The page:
"If you saw more weakness in employment growth, you could see the unemployment rate get to 5.5 per cent by the end of the year."

AMP has the same downbeat forecast on the jobless rate.

"We see the unemployment rate rising to 5.5 per cent," Dr Oliver predicted.

"We've still got solid population growth — that's driving a lot of entrants into the labour force — but we think the rate of growth in the economy will fall below the level necessary to stop unemployment rising."

Dr Oliver told RN Breakfast both the Reserve Bank and the Federal Government were still too optimistic on the outlook for the economy.

Leading accounting firm KPMG has also run the numbers on the economic outlook.

Its economic modelling matches up with AMP's data.

"The Australian economy, just like every other economy, experiences a business cycle," the firm's chief economist Brendan Rynne said.

"In that business cycle there's a peak, a trough, an upswing and a downswing.

"Where we are at the moment, we're in a downswing."

He is not predicting mass job losses, but he is forecasting a rise in the unemployment rate to 5.5 per cent as competition for fewer job openings grows.

That, he warned, could further weaken the economy.

"So we've only just recently pulled our forecast down to expect economic growth for the 2019 financial year now to be around 2.3 per cent," Dr Rynne cautioned.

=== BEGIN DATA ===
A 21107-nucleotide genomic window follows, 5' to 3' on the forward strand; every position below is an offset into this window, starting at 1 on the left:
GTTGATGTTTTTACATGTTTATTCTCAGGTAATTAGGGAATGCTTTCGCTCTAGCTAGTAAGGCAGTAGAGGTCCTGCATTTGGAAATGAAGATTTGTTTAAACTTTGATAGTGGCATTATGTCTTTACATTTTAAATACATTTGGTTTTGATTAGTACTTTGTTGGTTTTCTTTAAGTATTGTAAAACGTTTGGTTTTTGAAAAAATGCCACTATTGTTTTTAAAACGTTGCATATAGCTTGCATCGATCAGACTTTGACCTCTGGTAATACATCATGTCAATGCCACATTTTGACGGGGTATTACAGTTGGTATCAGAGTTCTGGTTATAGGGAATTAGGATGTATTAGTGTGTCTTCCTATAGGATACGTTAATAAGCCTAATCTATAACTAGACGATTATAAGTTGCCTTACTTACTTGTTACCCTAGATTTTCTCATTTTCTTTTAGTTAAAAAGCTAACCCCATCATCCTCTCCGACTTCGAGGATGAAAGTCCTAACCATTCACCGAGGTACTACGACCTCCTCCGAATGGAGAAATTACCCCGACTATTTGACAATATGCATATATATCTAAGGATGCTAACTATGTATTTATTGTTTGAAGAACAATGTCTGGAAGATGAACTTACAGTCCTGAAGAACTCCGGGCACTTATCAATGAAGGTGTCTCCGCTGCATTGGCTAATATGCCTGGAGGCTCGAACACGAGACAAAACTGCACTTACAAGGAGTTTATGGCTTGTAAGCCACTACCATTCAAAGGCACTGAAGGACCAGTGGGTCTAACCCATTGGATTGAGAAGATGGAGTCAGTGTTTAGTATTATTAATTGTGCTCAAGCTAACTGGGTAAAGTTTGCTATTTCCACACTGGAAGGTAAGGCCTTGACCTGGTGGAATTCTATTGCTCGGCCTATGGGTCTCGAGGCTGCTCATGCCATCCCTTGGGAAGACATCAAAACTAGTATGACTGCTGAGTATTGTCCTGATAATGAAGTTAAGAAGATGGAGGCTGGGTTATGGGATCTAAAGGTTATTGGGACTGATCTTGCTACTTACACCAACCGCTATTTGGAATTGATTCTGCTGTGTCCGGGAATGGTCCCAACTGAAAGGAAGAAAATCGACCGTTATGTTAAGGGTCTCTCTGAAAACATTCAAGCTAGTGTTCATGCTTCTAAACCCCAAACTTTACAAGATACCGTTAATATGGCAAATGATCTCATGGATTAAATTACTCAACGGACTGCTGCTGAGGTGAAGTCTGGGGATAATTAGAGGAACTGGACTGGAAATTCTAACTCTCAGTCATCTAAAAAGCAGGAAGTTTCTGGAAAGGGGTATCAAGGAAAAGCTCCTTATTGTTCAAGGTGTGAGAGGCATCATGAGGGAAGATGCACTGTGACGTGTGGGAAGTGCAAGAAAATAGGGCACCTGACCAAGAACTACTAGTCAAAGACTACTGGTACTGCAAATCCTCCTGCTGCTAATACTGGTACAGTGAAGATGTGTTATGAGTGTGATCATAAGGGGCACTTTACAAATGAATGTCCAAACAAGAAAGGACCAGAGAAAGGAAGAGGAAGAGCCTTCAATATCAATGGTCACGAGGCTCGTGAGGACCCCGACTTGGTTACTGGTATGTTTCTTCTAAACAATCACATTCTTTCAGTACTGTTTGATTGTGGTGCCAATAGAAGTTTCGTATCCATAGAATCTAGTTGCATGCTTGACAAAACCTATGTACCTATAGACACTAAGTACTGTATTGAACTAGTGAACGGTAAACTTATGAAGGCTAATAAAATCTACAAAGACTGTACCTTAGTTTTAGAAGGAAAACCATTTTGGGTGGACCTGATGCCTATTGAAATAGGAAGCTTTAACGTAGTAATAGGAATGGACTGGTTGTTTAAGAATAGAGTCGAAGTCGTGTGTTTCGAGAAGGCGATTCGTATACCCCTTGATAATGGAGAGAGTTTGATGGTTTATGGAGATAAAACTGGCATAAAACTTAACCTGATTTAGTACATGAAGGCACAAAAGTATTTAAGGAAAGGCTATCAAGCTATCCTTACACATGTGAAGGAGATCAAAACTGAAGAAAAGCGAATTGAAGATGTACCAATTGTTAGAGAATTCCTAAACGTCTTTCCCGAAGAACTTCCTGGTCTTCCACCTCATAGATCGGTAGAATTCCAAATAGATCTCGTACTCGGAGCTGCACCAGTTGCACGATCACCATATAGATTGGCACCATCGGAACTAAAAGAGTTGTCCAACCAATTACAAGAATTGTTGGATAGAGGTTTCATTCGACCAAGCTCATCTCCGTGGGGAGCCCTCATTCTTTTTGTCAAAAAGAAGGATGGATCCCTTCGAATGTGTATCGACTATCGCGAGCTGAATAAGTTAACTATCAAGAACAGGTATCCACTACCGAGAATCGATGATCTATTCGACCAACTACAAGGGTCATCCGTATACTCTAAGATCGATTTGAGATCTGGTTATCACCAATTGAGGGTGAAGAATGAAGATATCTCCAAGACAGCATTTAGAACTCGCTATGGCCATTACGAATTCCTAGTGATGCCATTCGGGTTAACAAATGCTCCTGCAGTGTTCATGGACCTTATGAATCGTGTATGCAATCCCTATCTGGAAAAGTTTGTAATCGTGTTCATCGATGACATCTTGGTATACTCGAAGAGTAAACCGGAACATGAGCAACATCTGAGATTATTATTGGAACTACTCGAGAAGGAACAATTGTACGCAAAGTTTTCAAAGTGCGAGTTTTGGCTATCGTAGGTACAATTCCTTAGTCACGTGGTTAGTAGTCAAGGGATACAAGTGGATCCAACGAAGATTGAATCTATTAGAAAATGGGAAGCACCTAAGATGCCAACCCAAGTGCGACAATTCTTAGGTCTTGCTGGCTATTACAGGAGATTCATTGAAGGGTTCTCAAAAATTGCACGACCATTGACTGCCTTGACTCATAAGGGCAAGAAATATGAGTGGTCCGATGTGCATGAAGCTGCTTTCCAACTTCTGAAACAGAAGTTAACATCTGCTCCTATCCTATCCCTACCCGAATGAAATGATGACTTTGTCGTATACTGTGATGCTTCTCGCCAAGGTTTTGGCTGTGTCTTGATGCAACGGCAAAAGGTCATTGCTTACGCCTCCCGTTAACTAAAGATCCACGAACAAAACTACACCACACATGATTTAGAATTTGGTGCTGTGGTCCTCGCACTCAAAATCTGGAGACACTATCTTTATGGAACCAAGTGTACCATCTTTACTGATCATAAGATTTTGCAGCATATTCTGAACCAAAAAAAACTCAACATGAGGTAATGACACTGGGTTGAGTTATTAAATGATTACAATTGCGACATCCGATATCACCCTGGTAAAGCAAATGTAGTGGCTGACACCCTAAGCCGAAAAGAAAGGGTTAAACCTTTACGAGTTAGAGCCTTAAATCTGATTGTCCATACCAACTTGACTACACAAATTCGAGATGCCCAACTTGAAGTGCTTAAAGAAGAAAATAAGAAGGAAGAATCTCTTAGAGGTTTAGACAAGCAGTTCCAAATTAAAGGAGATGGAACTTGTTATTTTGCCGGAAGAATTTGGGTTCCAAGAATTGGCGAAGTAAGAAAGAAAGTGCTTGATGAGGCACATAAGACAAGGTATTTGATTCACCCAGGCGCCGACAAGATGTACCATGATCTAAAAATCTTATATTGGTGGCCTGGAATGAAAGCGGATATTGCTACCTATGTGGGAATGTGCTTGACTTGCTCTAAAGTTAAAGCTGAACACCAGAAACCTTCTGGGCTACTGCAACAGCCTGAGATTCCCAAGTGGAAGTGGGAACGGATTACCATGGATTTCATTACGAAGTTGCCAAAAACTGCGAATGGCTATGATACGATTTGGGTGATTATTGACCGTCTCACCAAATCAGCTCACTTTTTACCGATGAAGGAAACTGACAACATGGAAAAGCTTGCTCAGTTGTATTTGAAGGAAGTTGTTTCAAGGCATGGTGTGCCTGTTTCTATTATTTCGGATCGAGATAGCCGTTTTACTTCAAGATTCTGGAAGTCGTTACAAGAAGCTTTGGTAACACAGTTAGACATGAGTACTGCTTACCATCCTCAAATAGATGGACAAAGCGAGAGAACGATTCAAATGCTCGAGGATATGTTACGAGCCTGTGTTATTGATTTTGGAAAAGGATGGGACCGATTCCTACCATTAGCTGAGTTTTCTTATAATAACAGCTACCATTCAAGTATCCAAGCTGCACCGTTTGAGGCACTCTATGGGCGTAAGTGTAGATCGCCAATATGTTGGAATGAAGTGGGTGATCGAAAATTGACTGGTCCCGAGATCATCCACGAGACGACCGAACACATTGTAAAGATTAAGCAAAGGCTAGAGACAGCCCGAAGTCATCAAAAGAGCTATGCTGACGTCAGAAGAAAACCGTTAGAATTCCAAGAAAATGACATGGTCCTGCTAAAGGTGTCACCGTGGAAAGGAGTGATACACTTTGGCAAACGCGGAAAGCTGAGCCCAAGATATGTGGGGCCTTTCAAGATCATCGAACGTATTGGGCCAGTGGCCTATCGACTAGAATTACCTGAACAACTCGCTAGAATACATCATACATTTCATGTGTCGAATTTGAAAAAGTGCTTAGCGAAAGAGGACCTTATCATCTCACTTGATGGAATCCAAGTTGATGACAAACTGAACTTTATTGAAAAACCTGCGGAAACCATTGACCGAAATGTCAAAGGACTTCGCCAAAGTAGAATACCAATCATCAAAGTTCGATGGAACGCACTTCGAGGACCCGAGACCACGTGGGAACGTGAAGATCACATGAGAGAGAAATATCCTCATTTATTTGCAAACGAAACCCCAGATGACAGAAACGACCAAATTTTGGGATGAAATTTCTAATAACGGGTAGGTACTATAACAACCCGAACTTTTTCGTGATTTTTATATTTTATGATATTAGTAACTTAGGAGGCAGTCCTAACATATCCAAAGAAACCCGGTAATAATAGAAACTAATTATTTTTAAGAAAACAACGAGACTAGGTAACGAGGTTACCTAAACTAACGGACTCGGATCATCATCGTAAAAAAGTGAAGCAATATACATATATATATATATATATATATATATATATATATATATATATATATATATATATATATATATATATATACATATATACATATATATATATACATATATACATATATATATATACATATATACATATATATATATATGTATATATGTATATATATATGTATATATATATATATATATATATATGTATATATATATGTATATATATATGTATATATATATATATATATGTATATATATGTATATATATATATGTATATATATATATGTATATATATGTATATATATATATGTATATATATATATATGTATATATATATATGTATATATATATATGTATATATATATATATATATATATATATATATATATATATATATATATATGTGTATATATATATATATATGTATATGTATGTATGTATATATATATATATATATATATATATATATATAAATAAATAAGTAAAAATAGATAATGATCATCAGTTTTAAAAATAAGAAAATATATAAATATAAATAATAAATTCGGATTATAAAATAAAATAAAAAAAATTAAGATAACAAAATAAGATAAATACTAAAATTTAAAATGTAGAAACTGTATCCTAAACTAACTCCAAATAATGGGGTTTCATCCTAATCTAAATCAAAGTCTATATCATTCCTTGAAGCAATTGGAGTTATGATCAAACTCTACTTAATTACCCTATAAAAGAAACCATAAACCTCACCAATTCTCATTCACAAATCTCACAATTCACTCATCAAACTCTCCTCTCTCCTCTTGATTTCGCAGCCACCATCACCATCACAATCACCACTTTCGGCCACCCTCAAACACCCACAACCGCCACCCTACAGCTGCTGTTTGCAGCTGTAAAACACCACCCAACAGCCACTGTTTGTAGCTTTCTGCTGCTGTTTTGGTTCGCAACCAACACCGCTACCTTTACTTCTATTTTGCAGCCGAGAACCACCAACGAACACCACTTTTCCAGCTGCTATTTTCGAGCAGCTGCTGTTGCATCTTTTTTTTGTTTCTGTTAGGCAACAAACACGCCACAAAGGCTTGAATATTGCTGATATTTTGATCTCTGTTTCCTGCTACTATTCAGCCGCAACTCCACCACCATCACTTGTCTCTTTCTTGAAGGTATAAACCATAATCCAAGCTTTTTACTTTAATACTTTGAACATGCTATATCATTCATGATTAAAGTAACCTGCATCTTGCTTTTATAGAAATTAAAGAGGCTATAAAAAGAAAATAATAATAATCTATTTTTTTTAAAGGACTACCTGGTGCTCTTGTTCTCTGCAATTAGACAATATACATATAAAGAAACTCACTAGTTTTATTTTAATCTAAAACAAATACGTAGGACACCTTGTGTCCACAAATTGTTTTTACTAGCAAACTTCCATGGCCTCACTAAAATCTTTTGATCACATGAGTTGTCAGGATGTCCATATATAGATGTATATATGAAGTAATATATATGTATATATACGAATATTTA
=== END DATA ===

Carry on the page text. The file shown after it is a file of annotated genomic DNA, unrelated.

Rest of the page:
"That's below the official Reserve Bank GDP forecast of 2.75 per cent growth.

"The results are showing the economy is much weaker than we had anticipated."

Two rate cuts tipped for next 12 months, rates could go to zero

The global accounting firm also has its eye out for economic threats from offshore.

KPMG said it had come up with what it is calling a black swan scenario, which could see the Reserve Bank drop official interest rates to zero.

"We have that capacity, we don't necessarily need to go into some sort of quantitative easing [money printing] arrangement," Dr Rynne argued.

"We expect the December quarter to virtually have zero [economic] growth, but we're not seeing the economy retreating or going backwards."

But, given the concerning outlook for the jobs market over the next 12 months and the resulting economic slowdown, many major financial institutions, now including Westpac, are predicting the Reserve Bank will be forced to cut the official cash rate, not once but twice, by this time next year.

"By this time next year we expect the Reserve Bank to have cut [interest rates] twice: one cut in November, and another cut in February," said Mr Cacho.

Dr Oliver agreed there would be two moves, but said they would be even earlier.

"By the time we get to around August we think they will see things as weak enough to justify another cut, and then we see another cut in November, taking the cash rate down to 1 per cent by the end of the year."

But Dr Oliver noted the Reserve Bank would want to have a look at what the federal budget looks like in April, who wins the election and what that means for fiscal stimulus.

Economists are now eagerly awaiting the next official reading on the overall performance of the nation's economy, to be released by the ABS next Wednesday morning.